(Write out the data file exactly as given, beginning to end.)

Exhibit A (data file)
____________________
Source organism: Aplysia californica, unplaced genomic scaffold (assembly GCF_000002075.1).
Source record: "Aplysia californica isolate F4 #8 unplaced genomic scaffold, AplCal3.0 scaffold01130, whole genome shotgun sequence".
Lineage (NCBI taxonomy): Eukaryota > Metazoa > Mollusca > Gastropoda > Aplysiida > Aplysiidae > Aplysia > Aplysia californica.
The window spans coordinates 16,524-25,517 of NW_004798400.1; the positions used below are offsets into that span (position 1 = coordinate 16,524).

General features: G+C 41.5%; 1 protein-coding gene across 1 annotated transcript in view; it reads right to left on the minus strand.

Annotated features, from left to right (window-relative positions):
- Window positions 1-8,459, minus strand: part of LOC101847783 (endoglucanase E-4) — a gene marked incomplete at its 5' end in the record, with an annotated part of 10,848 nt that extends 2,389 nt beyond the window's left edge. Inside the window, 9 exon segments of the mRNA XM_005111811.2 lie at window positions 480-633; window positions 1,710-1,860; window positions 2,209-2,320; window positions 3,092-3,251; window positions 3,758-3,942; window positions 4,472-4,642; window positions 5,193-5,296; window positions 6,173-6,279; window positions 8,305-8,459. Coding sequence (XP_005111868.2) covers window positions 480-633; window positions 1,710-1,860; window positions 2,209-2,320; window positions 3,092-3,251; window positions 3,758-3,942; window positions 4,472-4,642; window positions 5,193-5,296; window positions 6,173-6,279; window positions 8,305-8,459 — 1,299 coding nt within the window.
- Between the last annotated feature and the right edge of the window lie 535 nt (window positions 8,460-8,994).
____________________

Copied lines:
Source organism: Aplysia californica, unplaced genomic scaffold (assembly GCF_000002075.1).
Source record: "Aplysia californica isolate F4 #8 unplaced genomic scaffold, AplCal3.0 scaffold01130, whole genome shotgun sequence".
Lineage (NCBI taxonomy): Eukaryota > Metazoa > Mollusca > Gastropoda > Aplysiida > Aplysiidae > Aplysia > Aplysia californica.
The window spans coordinates 16,524-25,517 of NW_004798400.1; the positions used below are offsets into that span (position 1 = coordinate 16,524).

General features: G+C 41.5%; 1 protein-coding gene across 1 annotated transcript in view; it reads right to left on the minus strand.

Annotated features, from left to right (window-relative positions):
- Window positions 1-8,459, minus strand: part of LOC101847783 (endoglucanase E-4) — a gene marked incomplete at its 5' end in the record, with an annotated part of 10,848 nt that extends 2,389 nt beyond the window's left edge. Inside the window, 9 exon segments of the mRNA XM_005111811.2 lie at window positions 480-633; window positions 1,710-1,860; window positions 2,209-2,320; window positions 3,092-3,251; window positions 3,758-3,942; window positions 4,472-4,642; window positions 5,193-5,296; window positions 6,173-6,279; window positions 8,305-8,459. Coding sequence (XP_005111868.2) covers window positions 480-633; window positions 1,710-1,860; window positions 2,209-2,320; window positions 3,092-3,251; window positions 3,758-3,942; window positions 4,472-4,642; window positions 5,193-5,296; window positions 6,173-6,279; window positions 8,305-8,459 — 1,299 coding nt within the window.
- Between the last annotated feature and the right edge of the window lie 535 nt (window positions 8,460-8,994).